Tenant advocates raise alarms as personal use evictions soar

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Upset woman sitting with cardboard boxes

Toronto housing providers have filed for more personal use evictions so far this year than in the whole of 2022, raising concerns about their motivations.

According to the Landlord and Tenant Board (LTB), there were 1,767 N12 applications from January to September 2023 – a 77% increase from the same period last year.

Tenant advocates argue that personal use evictions are vulnerable to misuse since landlords simply need to “prove” their intention or that of a family member or caretaker to move into the property, which can often be poorly evidenced. Advocates claim such evictions are often used as a convenient way to remove a tenant and replace them with a higher-paying one, avoiding Ontario’s within-tenancy rent increase guideline.

In response to these concerns, Bill 97, the Helping Homebuyers, Protecting Tenants Act, 2023, was passed earlier this year. The new law will require landlords who evict tenants using N12s to have the new person move in by a certain deadline or the application will be deemed unlawful – the maximum fine for which has been doubled to $100,000 for an individual landlord, or $500,000 for a corporation.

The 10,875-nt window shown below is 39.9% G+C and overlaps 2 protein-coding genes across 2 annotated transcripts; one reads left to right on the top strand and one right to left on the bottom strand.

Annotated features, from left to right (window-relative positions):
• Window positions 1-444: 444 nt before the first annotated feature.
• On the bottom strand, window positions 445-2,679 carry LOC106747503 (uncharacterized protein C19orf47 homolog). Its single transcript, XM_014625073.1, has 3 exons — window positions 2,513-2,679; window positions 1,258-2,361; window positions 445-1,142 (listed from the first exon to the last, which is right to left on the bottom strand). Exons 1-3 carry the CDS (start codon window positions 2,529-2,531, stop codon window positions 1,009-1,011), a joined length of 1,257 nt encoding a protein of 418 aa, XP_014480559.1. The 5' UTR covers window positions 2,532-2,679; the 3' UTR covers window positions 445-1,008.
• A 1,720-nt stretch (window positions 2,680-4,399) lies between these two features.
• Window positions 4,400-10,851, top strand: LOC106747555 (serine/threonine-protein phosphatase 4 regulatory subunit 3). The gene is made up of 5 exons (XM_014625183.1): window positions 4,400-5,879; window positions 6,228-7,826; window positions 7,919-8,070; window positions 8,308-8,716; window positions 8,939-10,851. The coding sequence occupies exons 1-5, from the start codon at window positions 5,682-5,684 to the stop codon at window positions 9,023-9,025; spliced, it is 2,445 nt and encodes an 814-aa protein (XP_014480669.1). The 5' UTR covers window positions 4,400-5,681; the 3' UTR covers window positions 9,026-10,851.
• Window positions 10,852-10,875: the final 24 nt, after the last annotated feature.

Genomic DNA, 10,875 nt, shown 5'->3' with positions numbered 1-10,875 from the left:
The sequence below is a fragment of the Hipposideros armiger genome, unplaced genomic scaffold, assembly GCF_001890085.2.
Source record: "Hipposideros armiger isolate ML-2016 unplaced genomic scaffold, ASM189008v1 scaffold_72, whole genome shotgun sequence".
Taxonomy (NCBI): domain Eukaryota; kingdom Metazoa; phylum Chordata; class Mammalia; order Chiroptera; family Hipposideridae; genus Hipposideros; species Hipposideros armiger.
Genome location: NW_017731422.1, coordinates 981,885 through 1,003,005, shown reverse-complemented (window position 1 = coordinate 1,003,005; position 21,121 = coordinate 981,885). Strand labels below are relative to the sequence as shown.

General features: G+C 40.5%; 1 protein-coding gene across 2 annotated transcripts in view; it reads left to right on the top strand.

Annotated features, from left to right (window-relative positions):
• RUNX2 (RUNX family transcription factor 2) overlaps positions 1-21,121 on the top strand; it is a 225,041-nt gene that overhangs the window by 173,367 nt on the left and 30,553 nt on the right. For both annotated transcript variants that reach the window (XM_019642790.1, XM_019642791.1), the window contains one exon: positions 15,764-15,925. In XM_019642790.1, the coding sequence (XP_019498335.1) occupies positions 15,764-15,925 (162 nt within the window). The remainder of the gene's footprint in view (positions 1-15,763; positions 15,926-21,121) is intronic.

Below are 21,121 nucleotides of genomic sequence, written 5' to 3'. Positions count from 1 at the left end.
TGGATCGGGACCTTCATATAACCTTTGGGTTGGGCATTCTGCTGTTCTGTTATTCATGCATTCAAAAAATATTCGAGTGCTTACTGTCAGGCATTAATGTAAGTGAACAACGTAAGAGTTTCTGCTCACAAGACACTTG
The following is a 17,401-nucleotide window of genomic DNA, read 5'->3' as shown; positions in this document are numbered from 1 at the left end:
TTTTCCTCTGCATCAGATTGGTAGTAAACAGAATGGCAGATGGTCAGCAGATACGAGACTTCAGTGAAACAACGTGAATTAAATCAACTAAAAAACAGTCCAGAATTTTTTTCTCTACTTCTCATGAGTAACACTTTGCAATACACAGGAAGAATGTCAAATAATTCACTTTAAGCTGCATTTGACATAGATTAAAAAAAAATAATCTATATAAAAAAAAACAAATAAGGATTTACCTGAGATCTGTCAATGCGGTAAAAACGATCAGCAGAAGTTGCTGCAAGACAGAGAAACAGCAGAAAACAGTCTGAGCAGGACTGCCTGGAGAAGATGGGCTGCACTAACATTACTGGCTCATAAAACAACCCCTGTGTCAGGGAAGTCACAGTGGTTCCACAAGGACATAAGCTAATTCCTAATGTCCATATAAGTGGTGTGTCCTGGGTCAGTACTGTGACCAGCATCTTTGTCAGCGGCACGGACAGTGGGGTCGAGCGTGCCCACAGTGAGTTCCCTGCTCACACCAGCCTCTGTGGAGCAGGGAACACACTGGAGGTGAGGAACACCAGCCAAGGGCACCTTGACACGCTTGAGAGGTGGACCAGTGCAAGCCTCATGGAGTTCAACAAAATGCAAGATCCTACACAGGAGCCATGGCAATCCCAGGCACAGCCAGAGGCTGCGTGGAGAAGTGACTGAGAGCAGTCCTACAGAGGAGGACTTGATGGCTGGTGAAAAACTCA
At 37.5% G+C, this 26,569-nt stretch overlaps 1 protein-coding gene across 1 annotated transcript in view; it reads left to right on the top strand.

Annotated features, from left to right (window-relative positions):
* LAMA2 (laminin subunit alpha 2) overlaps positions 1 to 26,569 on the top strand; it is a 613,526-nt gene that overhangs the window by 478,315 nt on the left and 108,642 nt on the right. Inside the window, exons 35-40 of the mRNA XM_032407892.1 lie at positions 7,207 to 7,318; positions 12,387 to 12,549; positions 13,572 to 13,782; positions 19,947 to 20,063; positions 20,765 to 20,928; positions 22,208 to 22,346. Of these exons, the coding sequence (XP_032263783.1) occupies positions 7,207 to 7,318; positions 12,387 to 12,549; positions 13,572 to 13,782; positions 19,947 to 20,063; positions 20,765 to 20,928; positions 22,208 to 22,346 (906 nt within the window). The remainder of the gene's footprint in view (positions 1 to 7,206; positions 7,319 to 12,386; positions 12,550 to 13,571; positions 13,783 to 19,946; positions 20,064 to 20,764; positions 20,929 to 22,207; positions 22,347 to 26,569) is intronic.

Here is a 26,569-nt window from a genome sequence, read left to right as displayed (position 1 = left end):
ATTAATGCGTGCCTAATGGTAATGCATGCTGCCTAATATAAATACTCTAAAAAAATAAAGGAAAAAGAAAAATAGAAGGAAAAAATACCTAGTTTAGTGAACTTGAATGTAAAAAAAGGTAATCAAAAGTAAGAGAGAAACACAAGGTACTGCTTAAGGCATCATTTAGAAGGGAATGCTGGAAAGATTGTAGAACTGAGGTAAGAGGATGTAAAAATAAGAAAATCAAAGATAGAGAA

It should be noted the data from the LTB does not specify how many of the glut of N12s submitted this year were filed dishonestly. As the average national rent reaches a record high, landlords may genuinely need their property for themselves or their loved ones. As such, the growth in N12 applications could be completely legitimate, driven by personal circumstances rather than ulterior motives.

Still, property managers would do well to ensure their landlords are aware of the ethical and legal implications of their actions before sending out eviction notices on their behalf.

More tenant rights headlines

Will extra LTB funding cut the eviction backlog? – PayProp

Olivia Chow will create $100M fund to prevent renovictions – Storeys

Niagara landlord says she offered non-paying tenants $10K to leave. It didn’t work. – CBC

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